1.2.3 Responsibilities of a service provider to disabled people The DDA 1995 requires service providers to consider provision for disabled people equally with that of all other users. The DDA 2005, which amends the 1995 Act, requires providers to be proactive in the provision and promotion of their services to disabled people. There may be a particular vulnerability under the DDA in respect of barriers; they form an obstruction and have been put there by design. The Code of Practice to the DDA says: where a physical feature makes it impossible or unreasonably difficult for disabled people to make use of any service which is offered to the public, a service provider must take reasonable steps to: • remove the feature; or • alter it so that it no longer has that effect; or • provide a reasonable means of avoiding the feature; or • provide a reasonable alternative method of making the service available to disabled people. ‘Reasonable’ is not defined in the Act or its Code of Practice and is likely to be determined over time by Case Law. However, factors that might be considered in determining reasonableness include practicality, cost, health and safety and environmental and heritage aspects.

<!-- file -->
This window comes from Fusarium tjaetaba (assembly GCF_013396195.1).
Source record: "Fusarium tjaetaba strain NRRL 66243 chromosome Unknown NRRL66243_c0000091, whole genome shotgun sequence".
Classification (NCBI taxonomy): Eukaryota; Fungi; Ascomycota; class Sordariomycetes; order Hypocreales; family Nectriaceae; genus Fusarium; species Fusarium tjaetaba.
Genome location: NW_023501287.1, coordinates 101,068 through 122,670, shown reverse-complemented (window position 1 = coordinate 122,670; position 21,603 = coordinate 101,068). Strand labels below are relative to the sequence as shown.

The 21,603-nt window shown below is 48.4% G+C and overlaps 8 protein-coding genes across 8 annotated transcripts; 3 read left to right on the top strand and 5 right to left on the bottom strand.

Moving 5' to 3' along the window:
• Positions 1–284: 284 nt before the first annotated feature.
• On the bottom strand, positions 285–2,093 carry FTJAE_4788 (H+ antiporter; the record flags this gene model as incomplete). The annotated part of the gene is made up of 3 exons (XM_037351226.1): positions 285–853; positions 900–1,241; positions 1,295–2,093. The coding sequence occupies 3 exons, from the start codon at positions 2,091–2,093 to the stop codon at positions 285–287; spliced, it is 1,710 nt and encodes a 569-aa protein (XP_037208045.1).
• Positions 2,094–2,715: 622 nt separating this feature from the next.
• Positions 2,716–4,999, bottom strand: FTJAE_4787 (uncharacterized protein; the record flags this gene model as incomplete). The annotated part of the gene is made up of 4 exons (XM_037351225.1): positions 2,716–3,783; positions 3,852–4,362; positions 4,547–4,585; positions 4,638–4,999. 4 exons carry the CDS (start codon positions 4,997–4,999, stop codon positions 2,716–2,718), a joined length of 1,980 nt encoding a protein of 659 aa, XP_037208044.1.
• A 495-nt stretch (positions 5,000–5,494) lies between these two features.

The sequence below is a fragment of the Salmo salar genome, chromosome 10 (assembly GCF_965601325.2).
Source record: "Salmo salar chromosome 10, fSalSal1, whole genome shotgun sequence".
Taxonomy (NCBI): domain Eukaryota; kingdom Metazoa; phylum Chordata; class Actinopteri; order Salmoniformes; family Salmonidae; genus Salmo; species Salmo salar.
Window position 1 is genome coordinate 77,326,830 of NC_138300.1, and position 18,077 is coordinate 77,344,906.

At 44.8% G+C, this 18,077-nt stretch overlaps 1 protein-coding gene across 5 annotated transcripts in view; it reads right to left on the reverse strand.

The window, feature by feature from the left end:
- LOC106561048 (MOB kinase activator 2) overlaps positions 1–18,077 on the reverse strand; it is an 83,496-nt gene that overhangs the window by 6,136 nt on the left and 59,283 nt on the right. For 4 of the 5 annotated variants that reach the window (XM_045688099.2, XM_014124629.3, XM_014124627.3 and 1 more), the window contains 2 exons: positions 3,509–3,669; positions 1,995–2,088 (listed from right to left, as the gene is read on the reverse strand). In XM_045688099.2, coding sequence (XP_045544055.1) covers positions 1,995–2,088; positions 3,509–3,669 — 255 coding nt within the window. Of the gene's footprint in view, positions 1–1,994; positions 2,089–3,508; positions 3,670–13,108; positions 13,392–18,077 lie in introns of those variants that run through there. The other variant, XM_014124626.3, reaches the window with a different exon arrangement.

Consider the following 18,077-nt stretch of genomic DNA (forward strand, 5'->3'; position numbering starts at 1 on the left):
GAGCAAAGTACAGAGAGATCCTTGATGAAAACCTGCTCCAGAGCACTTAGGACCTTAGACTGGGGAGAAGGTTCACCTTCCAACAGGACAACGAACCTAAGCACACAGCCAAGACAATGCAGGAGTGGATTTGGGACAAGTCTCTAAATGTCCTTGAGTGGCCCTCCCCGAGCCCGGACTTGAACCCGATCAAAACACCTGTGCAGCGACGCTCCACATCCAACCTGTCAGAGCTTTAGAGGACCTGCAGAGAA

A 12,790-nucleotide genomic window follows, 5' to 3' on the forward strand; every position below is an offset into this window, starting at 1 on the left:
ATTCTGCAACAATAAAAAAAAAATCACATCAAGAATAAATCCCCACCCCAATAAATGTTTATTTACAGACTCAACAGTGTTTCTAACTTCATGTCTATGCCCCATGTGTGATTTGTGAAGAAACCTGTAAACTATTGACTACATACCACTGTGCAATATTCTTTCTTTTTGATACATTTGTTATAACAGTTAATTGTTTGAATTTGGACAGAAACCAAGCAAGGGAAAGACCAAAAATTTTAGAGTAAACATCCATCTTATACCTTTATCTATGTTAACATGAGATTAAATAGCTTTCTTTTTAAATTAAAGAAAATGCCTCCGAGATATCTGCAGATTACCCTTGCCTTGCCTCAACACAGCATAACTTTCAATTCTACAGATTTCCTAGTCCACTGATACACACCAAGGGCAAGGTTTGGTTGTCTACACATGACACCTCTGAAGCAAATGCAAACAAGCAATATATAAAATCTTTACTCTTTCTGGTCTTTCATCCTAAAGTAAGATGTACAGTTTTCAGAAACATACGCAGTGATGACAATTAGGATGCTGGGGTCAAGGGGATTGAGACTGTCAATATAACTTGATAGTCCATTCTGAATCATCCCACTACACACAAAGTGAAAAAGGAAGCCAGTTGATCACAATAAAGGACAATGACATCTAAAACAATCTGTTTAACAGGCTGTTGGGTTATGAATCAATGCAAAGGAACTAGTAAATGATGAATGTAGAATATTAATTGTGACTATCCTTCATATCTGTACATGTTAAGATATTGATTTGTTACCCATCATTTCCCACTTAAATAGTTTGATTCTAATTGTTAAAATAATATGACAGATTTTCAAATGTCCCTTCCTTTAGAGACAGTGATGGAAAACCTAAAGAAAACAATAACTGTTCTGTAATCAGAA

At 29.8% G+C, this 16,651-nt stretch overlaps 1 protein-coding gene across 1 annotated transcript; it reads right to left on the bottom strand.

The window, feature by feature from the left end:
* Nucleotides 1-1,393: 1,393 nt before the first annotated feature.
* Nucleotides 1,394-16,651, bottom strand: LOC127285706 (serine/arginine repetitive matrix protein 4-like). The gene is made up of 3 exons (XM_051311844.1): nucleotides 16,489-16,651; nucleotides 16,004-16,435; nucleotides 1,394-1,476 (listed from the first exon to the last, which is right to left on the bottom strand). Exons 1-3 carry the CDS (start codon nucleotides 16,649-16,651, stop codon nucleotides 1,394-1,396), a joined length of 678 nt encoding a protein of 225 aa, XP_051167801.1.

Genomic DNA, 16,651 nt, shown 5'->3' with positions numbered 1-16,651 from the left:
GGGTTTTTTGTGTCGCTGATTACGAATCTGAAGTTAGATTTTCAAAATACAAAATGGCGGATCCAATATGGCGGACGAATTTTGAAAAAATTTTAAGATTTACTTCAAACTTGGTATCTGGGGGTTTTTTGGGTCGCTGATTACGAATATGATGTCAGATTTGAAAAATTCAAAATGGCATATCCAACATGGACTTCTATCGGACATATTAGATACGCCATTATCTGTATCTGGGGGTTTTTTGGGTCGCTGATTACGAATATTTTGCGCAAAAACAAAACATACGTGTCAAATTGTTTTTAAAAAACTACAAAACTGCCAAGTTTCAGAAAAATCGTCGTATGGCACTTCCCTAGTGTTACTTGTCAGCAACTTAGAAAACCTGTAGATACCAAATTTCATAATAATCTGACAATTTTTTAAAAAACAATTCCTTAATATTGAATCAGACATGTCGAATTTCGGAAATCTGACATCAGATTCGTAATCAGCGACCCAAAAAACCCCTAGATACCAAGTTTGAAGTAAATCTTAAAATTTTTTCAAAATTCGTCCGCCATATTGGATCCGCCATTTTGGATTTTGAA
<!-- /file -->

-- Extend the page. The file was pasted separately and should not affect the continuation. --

6.2 Assessment You should assess the problem and attendant risks as in Section 4 and only consider an access control if the management responses in Section 5 are unlikely to be effective on their own. Any design solution must be proportionate to the problem and ensure that wherever possible other legitimate users are not unreasonably affected.

 

6.3. Design of access controls A good design will not only be effective in doing its job but will also look well in its setting, taking account of landscape and heritage considerations. It is important that ALL potential users, including the 15-20% of the population who have disabilities, should be able to enjoy access to our waterways without impediment. Nevertheless, in circumstances of considerable nuisance or damage, or threat to the safety of other users, there is likely to be a need to consider an access control. Controls can be broadly grouped into those intended to result in inconvenience to, restriction of, or exclusion of, unauthorised users. Their impact on legitimate users must always be carefully considered. Design solutions which aim to inconvenience or restrict some motorcyclists can reduce misuse to tolerable levels. Barriers which aim at absolute exclusion will clearly be expected to achieve that purpose. However, determined motorcyclists will often go to extreme lengths, including vandalism, to cross a barrier. Consider also surrounding boundaries; if these have weak points or are too low, motorcyclists will easily circumvent a barrier. If a physical control has to be installed, consider whether it is suitable to locate it at an access point rather than across the towpath itself.